Author(s): Turatti L, Sprinz E, Lazzaretti RK, Kuhmmer R, Agnes G,
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Abstract Highly active antiretroviral therapy (HAART) has increased the survival of HIV-infected patients. However, adverse effects play a major role in adherence to HAART. Some protease inhibitors (mainly atazanavir and indinavir) act as inhibitors of uridine diphosphate-glucuronosyltransferase (UGT1A1), the enzyme responsible for hepatic conjugation of bilirubin. Variations in the promoter region of the UGT1A1 gene (UGT1A1*28, rs8175347) can influence bilirubin plasma levels, modulating the susceptibility to hyperbilirubinemia. Aiming to analyze the association between UGT1A1*28 allele and hyperbilirubinemia in individuals exposed to HAART, we evaluated 375 HIV-positive individuals on antiretroviral therapy. Individuals carrying the UGT1A1*28 allele had a higher risk of developing severe hyperbilirubinemia [prevalence ratio (PR)=2.43, 95\% confidence interval (CI) 1.08-5.45, p=0.032] as well as atazanavir users (PR=7.72, 95\% CI=3.14-18.98, p<0.001). This is the first description of such an association in Brazilian HIV patients, which shows that in African-American and Euroamerican HAART users, the UGT1A1*28 allele also predisposes to severe hyperbilirubinemia, especially in those exposed to atazanavir.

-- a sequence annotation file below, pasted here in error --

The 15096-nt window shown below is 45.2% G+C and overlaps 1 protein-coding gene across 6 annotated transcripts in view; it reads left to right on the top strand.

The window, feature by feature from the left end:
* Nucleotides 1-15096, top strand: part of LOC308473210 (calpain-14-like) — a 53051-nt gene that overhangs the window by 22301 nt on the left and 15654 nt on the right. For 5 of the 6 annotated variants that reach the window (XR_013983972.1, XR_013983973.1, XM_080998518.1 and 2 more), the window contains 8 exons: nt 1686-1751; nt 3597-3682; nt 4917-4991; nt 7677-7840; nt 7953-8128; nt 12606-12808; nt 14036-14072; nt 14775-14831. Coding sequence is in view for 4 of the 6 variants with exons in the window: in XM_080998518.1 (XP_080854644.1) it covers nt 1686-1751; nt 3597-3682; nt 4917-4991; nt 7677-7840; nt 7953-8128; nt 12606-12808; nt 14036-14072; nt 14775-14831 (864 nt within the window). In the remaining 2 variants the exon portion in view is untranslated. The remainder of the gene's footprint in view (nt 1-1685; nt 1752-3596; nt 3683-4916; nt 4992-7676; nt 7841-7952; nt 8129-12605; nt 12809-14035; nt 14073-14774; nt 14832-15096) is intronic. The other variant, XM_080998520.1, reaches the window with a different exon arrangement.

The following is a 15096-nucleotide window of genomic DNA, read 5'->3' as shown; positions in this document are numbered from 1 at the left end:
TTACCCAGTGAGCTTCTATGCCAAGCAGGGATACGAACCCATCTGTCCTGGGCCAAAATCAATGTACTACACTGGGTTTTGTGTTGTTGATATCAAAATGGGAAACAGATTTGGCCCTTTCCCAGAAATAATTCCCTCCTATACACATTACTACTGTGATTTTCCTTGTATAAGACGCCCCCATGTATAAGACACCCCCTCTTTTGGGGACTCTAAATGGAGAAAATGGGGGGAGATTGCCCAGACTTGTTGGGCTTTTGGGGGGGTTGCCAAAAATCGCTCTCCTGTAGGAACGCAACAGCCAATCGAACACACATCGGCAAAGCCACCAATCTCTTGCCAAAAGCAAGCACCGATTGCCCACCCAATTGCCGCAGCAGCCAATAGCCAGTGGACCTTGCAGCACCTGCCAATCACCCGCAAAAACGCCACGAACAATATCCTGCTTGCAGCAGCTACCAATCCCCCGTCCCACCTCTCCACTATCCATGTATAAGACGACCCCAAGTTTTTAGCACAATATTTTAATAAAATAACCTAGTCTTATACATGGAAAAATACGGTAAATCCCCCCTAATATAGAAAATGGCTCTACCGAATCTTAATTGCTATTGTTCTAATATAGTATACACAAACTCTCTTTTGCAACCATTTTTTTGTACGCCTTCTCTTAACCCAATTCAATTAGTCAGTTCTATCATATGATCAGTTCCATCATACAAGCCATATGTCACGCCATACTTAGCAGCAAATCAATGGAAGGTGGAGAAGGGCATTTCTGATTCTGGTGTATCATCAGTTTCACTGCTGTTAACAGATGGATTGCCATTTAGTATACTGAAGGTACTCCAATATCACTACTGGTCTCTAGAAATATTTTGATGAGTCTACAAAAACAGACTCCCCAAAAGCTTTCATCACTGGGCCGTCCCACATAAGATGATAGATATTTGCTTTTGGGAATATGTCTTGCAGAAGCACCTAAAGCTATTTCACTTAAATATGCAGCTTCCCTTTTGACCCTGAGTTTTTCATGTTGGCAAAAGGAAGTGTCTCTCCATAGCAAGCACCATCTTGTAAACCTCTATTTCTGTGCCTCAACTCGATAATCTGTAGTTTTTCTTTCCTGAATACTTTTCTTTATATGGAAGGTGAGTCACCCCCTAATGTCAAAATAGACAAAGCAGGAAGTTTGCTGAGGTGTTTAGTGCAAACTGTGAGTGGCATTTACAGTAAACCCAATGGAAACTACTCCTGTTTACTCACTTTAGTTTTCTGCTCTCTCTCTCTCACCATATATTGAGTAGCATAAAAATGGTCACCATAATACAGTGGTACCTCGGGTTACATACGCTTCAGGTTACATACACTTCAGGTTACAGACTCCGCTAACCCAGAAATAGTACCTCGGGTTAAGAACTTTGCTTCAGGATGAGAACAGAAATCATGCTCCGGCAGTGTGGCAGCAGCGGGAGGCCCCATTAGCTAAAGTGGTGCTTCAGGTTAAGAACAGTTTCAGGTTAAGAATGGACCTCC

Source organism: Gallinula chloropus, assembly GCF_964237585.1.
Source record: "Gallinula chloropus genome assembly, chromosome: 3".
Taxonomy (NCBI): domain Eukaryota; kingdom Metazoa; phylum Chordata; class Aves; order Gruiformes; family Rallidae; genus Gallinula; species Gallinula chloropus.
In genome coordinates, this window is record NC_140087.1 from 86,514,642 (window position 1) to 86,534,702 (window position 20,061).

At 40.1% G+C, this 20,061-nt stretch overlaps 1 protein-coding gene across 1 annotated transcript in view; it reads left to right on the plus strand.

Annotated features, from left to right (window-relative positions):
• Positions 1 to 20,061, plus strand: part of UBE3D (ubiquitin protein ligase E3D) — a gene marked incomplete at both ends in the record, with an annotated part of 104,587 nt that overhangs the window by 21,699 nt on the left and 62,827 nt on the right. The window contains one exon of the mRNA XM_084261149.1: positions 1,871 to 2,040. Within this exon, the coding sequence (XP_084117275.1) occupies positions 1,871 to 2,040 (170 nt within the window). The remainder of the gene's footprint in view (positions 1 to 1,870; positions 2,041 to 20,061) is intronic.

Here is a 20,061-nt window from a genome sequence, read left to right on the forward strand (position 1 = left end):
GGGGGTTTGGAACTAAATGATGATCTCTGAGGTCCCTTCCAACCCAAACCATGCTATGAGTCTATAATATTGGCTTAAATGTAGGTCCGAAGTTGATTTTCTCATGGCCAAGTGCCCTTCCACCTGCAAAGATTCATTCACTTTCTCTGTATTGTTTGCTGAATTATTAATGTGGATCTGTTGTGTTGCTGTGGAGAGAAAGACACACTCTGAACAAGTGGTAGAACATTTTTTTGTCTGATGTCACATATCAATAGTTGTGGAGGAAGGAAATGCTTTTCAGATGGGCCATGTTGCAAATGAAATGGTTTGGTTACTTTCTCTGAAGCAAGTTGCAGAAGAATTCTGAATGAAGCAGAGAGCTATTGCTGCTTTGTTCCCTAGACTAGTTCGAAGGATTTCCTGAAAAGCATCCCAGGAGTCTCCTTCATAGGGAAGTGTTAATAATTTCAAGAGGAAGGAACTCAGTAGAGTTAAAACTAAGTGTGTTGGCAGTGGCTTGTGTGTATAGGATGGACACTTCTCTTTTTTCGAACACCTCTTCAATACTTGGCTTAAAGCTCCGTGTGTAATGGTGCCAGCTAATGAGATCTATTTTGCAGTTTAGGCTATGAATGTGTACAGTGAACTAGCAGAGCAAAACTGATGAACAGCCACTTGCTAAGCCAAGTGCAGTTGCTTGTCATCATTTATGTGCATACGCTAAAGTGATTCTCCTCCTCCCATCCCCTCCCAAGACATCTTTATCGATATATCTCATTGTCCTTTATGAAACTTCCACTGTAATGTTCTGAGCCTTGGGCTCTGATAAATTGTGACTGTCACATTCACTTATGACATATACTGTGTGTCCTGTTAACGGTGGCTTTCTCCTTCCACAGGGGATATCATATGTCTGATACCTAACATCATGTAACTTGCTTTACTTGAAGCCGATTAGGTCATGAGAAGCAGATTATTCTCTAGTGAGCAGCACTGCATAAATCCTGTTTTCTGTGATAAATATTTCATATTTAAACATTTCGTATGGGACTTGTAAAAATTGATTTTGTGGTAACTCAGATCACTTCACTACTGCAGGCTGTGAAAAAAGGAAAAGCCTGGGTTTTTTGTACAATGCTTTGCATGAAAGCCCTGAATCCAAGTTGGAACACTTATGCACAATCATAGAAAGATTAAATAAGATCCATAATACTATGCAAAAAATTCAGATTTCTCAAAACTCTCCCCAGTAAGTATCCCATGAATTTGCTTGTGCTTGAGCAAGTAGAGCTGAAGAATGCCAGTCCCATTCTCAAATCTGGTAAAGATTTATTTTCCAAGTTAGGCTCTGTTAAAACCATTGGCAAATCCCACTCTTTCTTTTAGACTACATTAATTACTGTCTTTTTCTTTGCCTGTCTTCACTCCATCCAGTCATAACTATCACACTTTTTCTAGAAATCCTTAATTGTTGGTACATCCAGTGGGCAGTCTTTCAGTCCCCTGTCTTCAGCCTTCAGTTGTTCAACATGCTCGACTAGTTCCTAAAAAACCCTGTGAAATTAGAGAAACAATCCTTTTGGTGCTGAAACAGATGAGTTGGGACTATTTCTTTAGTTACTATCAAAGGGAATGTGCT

This article was published in AIDS Res Hum Retroviruses
and referenced in Journal of Pharmacogenomics & Pharmacoproteomics